The narrative jumps around a lot and there are multiple POVs; as a writer Joy definitely has a touch of the swashbuckler about her and I enjoyed the heady mixture of swordfights, naval battles, supernatural duels and dragon invasions. I don’t think any fantasy writer could claim to surpass her imagination, and this is some of the best world-building I’ve encountered, with a history dating back millennia and beautiful nomenclature that I found to be quite unique; however, I did feel that I was getting an awful lot thrown at me, and at times I had trouble keeping track of who was who among the immortal protagonists, some of whom seem to evoke the classical Greek gods: looking on from afar, intervening occasionally and offering advice to their shock troops, the Kaesan Drahknyr, before despatching them to Armaran to counter Zerrçainne.

The maps are beautifully illustrated so I was never lost geographically, but there is a lot of exposition in this book, and some might feel this gets in the way of the story occasionally. The author often steps out of the narrative to impart vital background information; this was generally fine, but occasionally I felt it could have been worked more seamlessly into the narrative, for instance through dialogue and storytelling between the characters. Bear in mind that this is just a personal preference, and other readers may feel differently. Had it been my gig, I would have pared it back slightly in places, but nonetheless this stands out as an exceptional piece of fantasy reminiscent of classic storytelling in the genre yet original in its own right – usually a good sign in my eyes.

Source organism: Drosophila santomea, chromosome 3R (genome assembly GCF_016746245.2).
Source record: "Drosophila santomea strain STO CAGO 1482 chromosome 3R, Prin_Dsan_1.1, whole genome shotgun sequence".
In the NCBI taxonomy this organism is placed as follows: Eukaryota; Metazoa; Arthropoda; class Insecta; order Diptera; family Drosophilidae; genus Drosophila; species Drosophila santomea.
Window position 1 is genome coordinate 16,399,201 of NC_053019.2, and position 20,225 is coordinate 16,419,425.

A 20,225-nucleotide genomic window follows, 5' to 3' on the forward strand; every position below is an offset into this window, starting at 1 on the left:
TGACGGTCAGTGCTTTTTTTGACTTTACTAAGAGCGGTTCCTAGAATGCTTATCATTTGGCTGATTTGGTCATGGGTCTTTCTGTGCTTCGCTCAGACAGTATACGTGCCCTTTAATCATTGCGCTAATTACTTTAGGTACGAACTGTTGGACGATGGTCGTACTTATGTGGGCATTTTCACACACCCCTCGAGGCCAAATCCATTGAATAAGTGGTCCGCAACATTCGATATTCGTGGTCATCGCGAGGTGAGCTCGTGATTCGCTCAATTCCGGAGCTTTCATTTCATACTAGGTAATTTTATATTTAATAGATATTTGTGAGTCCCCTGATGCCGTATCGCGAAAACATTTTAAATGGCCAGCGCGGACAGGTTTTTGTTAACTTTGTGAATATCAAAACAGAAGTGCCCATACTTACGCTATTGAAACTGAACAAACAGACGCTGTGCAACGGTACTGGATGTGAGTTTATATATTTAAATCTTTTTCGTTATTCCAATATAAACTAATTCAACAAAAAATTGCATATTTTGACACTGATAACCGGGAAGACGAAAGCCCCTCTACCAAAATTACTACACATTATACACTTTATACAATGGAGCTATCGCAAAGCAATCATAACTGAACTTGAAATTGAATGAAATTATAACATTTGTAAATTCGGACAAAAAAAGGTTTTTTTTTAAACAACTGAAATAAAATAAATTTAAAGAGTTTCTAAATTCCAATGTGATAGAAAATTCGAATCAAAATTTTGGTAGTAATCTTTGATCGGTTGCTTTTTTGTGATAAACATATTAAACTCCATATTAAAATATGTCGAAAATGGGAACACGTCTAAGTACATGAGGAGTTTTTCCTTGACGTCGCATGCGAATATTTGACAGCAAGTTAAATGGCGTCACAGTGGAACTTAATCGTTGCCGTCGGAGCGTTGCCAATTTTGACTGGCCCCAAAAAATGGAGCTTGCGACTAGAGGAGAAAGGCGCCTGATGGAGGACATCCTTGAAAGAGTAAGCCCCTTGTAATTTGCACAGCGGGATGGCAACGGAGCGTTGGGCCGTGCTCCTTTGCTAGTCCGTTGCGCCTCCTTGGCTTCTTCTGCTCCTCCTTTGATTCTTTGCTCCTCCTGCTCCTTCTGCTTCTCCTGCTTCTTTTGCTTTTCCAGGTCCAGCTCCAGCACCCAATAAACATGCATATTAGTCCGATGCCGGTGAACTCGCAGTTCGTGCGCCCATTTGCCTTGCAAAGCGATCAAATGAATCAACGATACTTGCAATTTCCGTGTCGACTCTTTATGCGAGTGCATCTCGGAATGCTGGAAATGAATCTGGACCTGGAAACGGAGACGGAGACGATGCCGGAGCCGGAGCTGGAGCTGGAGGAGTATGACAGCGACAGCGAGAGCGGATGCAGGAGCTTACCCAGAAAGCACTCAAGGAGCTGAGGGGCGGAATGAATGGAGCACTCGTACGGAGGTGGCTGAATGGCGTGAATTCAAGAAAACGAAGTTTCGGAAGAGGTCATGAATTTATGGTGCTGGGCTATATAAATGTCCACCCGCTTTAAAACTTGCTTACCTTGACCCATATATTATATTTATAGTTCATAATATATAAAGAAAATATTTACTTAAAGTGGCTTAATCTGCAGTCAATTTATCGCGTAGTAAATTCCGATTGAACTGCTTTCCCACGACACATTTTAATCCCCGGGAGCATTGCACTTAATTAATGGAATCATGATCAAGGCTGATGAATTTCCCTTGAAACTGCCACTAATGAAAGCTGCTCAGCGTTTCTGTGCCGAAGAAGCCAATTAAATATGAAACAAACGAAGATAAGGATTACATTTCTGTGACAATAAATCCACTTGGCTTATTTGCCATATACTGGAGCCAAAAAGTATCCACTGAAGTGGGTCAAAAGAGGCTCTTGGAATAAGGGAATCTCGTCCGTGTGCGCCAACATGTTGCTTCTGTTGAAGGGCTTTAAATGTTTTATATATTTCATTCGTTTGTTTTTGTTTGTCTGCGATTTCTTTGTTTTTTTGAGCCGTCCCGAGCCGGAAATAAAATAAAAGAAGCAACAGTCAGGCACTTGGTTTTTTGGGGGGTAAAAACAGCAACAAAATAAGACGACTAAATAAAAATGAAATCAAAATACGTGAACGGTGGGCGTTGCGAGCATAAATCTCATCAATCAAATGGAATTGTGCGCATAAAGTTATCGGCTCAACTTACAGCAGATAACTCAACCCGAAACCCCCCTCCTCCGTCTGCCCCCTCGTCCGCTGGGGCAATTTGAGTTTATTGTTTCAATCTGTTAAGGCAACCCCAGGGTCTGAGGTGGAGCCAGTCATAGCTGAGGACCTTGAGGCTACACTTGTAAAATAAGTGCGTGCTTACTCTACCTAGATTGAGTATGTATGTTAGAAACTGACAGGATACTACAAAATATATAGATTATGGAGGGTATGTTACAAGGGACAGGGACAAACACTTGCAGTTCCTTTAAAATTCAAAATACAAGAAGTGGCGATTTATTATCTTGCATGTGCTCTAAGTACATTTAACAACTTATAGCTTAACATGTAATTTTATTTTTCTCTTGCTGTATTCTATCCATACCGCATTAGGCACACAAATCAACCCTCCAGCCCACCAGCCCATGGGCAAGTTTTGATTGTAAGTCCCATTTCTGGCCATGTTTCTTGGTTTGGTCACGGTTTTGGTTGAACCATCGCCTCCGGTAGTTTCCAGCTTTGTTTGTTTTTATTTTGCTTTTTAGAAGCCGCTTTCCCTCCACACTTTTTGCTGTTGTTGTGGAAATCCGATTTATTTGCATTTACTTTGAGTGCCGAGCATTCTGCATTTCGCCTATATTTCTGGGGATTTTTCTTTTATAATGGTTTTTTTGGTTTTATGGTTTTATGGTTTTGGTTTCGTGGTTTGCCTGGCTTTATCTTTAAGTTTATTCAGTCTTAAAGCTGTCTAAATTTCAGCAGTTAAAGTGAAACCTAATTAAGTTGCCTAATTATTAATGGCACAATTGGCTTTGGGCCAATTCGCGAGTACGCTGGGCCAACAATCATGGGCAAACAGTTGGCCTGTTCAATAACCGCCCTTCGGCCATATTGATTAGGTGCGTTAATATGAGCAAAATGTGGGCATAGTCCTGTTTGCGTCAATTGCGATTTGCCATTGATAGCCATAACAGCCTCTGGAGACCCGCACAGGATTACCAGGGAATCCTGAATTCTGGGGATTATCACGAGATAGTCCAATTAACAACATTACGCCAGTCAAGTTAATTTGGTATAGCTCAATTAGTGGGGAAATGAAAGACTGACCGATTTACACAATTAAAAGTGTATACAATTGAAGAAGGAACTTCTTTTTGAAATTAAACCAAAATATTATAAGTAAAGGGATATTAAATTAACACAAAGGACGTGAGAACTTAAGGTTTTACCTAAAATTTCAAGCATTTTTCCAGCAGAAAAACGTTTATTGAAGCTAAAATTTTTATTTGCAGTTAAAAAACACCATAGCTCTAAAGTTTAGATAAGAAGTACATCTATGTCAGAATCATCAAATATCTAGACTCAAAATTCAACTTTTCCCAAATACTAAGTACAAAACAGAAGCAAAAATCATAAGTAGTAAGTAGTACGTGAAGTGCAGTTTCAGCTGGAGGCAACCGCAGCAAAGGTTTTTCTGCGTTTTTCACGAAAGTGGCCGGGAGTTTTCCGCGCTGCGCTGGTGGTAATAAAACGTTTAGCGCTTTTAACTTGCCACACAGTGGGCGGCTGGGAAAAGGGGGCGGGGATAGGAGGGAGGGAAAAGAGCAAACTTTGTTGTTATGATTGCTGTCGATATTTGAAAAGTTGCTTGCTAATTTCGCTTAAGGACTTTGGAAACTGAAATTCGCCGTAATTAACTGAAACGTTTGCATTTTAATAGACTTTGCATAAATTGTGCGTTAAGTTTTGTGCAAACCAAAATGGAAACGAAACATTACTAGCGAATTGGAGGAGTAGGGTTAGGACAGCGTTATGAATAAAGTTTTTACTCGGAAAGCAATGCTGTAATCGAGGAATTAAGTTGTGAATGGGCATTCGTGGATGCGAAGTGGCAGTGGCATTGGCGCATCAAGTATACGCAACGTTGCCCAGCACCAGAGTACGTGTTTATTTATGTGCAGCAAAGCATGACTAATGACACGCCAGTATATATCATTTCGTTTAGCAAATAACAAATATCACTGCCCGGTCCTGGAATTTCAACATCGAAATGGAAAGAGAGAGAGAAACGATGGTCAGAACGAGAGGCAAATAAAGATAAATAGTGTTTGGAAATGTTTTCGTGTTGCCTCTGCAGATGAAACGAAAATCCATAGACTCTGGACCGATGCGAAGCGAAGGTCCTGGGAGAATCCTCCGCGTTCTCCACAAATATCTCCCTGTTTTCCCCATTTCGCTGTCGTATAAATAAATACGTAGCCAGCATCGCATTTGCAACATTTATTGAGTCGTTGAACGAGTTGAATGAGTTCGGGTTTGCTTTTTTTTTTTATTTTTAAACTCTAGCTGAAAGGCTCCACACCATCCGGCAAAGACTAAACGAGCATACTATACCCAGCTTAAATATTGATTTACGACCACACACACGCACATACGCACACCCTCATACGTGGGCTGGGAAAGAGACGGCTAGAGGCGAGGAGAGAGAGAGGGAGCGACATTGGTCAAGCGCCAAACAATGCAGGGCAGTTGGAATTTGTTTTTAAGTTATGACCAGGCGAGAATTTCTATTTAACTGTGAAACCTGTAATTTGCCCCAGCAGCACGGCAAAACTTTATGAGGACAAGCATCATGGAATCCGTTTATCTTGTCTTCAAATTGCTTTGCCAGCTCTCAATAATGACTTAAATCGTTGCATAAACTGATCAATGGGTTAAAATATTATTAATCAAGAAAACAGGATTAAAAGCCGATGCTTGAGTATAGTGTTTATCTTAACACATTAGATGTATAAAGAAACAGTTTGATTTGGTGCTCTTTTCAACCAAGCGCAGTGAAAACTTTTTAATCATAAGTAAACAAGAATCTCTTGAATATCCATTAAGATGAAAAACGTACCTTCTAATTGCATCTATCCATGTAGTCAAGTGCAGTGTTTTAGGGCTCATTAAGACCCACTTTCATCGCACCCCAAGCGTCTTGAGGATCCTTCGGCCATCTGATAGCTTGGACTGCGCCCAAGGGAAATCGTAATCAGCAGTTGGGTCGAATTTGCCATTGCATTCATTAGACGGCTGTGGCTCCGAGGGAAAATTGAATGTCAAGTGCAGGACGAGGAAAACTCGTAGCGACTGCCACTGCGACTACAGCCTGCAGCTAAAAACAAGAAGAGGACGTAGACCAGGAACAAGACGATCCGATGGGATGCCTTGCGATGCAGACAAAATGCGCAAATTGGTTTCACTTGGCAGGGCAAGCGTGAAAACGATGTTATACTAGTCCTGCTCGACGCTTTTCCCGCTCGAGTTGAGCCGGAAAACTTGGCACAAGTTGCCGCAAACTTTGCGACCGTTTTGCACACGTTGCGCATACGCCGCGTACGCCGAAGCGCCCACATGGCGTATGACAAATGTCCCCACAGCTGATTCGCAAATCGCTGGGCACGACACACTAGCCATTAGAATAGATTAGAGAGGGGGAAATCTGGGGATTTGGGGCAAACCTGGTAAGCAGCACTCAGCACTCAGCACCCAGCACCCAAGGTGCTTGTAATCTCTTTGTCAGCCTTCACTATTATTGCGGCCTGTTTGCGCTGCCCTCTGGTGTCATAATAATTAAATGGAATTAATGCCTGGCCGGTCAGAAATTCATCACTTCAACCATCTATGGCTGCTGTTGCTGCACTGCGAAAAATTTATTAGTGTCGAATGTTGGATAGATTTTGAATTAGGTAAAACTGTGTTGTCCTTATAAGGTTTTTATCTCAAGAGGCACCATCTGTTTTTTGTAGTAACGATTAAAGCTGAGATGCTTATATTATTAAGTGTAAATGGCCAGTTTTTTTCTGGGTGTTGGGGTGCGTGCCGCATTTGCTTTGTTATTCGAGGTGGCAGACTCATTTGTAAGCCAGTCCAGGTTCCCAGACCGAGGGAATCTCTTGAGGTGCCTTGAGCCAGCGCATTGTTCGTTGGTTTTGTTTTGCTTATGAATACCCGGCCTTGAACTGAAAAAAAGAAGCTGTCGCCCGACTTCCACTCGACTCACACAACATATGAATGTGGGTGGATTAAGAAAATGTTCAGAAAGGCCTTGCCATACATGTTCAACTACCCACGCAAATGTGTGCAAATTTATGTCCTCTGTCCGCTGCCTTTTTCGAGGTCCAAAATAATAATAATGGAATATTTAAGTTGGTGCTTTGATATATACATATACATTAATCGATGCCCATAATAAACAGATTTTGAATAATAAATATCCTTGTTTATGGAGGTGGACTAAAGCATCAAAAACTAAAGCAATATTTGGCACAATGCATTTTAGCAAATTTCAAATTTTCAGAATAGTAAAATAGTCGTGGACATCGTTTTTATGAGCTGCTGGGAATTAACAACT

I look forward to book #2, but I’ll be far more intrigued to catch up with Larkh, Zehn and their mortal companions than the immortal types to be honest. Madukeyr, Melkhar and Kalthis, three Kaesan Drahknyr sent to Armaran to try and stop the feckless humans making a mess of things, were very well drawn but I found it difficult to relate to them. This is probably as it should be though: immortal beings are not types to cosy up to after all, and I thought they were quite believable. Still, I can’t help but feel more invested in what will happen to Larkh & co… well hey, I am only human!

All in all I thought this was a rich, evocative piece of storytelling that will probably reward re-reading at some point, a promising debut from an up-and-coming fantasy author with a boundless imagination. I could actually say a lot more about this book, not least Joy’s authentic stab at an Elvish-type language, or the likeable support characters including the motley crew of Larkh’s magically enhanced ship Greshendier… but I’ll leave you to find out all those things for yourself.
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Reading Progress

May 6, 2017 – Shelved as: to-read
May 6, 2017 – Shelved
July 24, 2017 – Started Reading
July 25, 2017 –
page 110
July 28, 2017 –
page 166
July 30, 2017 –
page 214
July 30, 2017 –
page 286
July 31, 2017 –
page 300
August 4, 2017 –
page 382
August 6, 2017 –
page 406
August 7, 2017 –
page 419
August 9, 2017 –
page 442
August 10, 2017 –
page 482
August 11, 2017 – Finished Reading